A biometric face recognition system has been approved in China and will be used in the country for ID purposes, which includes surveillance and security.
Inventor Su Guangda, an electronics professor at Beijing's Tsinghua University, says his system reduces the chances of mismatching identities by using multi-camera technology. Its other strong point, reports 'China Daily' is the ability to capture moving facial images accurately.
The system, approved by the Ministry of Public Security, is expected to be used at airports, customs entrances, banks, post offices, residential areas and other public places in the near future.
"It has a very promising future for the public use," said Su Guangda.
"It has a superior advantage compared with fingerprint identification because the country doesn't have a fingerprint database for the general public," he said.
However, the country's ID cards do feature the person's photograph, which could facilitate the creation of a facial database, said Su Guangda.
In the aftermath of the 9/11 terror attacks, facial recognition — automatically detecting and identifying human faces — has become a talking point.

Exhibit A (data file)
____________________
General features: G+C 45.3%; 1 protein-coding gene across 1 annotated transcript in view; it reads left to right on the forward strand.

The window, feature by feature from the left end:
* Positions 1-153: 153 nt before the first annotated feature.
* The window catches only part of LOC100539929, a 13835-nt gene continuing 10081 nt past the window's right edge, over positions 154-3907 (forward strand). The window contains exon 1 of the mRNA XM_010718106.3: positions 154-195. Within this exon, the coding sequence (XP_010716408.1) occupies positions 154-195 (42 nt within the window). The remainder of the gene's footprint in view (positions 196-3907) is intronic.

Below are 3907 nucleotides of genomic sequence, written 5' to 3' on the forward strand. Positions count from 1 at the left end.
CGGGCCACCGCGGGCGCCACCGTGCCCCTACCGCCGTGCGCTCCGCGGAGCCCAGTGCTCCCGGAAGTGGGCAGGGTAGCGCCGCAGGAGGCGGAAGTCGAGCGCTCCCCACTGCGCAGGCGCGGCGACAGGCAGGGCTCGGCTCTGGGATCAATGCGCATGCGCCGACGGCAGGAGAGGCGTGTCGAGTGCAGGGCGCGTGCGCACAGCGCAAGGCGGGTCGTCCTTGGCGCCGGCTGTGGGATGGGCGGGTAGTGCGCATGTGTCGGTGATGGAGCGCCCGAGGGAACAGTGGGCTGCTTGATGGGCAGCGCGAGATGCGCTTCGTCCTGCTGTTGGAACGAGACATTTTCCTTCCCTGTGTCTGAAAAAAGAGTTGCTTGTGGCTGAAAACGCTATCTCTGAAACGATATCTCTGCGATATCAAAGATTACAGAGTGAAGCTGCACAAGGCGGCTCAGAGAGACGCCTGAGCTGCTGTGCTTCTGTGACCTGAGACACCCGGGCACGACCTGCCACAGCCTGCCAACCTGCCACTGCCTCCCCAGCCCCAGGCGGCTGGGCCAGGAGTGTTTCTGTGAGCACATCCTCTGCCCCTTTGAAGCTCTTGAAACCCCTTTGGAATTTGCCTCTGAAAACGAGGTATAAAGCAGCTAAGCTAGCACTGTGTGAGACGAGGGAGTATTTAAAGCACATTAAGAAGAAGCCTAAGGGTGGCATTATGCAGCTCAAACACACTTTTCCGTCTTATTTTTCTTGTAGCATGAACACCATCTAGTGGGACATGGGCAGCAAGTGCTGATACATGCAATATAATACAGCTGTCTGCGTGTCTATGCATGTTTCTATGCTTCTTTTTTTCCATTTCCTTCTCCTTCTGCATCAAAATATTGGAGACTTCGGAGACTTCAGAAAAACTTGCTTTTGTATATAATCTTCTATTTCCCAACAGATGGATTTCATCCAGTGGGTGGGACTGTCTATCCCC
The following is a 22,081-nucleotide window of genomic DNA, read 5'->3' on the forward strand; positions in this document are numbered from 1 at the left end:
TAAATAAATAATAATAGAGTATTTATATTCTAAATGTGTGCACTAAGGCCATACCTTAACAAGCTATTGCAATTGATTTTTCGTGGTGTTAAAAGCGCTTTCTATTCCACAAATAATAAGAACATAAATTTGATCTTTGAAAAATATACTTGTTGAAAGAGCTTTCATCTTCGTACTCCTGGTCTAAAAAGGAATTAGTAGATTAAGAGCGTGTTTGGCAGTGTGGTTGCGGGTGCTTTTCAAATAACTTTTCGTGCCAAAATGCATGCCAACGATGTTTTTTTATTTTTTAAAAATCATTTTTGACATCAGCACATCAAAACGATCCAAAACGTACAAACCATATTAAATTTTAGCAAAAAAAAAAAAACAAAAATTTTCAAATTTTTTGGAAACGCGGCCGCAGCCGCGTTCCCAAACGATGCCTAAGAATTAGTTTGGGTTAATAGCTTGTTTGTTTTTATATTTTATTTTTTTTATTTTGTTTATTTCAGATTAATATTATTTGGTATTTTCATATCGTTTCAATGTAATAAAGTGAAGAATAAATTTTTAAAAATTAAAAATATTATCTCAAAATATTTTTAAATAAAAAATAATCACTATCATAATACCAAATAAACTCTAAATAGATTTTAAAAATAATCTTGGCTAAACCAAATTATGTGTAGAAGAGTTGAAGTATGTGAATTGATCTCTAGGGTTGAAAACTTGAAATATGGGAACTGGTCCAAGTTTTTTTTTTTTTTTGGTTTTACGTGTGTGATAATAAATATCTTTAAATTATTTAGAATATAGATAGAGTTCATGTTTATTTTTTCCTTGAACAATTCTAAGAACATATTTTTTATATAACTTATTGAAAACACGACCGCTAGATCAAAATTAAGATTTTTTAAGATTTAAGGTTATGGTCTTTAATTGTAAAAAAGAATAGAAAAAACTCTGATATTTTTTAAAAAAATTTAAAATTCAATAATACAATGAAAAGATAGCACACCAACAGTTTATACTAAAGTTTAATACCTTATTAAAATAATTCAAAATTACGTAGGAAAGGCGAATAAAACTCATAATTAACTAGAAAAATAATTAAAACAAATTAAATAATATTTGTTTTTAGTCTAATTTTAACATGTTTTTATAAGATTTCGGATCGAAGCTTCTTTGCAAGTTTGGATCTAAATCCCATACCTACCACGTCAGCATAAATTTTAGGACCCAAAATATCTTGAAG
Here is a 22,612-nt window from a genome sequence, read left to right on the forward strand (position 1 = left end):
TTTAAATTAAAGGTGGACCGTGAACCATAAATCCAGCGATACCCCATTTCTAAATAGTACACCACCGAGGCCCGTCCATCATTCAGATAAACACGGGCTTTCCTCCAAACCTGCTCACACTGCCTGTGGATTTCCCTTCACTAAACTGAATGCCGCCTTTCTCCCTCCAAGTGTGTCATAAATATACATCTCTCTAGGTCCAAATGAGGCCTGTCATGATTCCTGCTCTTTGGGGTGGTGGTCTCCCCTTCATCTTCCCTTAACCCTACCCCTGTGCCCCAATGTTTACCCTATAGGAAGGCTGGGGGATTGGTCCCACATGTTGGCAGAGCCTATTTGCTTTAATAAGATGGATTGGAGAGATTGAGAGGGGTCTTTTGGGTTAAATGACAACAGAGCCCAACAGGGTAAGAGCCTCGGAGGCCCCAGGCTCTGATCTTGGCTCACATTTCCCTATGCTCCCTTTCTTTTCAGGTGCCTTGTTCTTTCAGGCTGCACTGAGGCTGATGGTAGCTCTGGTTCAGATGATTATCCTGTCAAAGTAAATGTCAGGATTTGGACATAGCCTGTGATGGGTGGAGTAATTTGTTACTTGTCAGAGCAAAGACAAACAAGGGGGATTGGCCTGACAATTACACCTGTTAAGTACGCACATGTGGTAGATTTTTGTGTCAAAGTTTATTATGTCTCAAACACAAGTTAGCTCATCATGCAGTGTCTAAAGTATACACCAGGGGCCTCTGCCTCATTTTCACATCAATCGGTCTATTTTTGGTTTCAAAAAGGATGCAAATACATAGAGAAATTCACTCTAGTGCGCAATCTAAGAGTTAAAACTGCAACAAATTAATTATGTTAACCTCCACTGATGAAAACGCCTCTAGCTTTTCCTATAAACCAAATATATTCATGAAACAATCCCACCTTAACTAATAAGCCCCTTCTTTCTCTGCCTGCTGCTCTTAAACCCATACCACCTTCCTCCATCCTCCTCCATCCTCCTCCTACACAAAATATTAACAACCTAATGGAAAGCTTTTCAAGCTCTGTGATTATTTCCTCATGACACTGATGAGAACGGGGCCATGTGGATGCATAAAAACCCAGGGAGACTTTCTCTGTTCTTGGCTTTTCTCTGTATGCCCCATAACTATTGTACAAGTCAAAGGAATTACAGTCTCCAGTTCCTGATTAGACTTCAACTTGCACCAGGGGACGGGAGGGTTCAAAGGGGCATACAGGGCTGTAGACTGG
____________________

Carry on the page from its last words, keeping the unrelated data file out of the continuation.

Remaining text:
Systems are currently in use in some countries, including China where it is limited to police use, to find missing children and criminal suspects in cases ranging from child abduction to supermarket blackmail.
Extracting the human face from its surroundings, the system measures such distinguishing features as the shape of the cheekbones and distance between the eyes. These so-called nodal points are then compared to those obtained from a picture database, until a match is found.
It is prone to error, though, if the facial features are altered (for example by lighting, camera angles, expressions or ageing). Other problems could occur if the picture's too vague, while the margin of error is likely to increase as the picture database grows.
The angle problem has been tackled by the use of several cameras, although Su Guangda is working on ironing out the other problems.
He is also facing concerns from those who consider the technology a threat to privacy.
"As long as you don't save the picture in the computer and just scan individual faces quickly, the privacy violation is not an issue," Su countered.
"And we could realise that by avoiding adding a picture saving function to the technology," he added.
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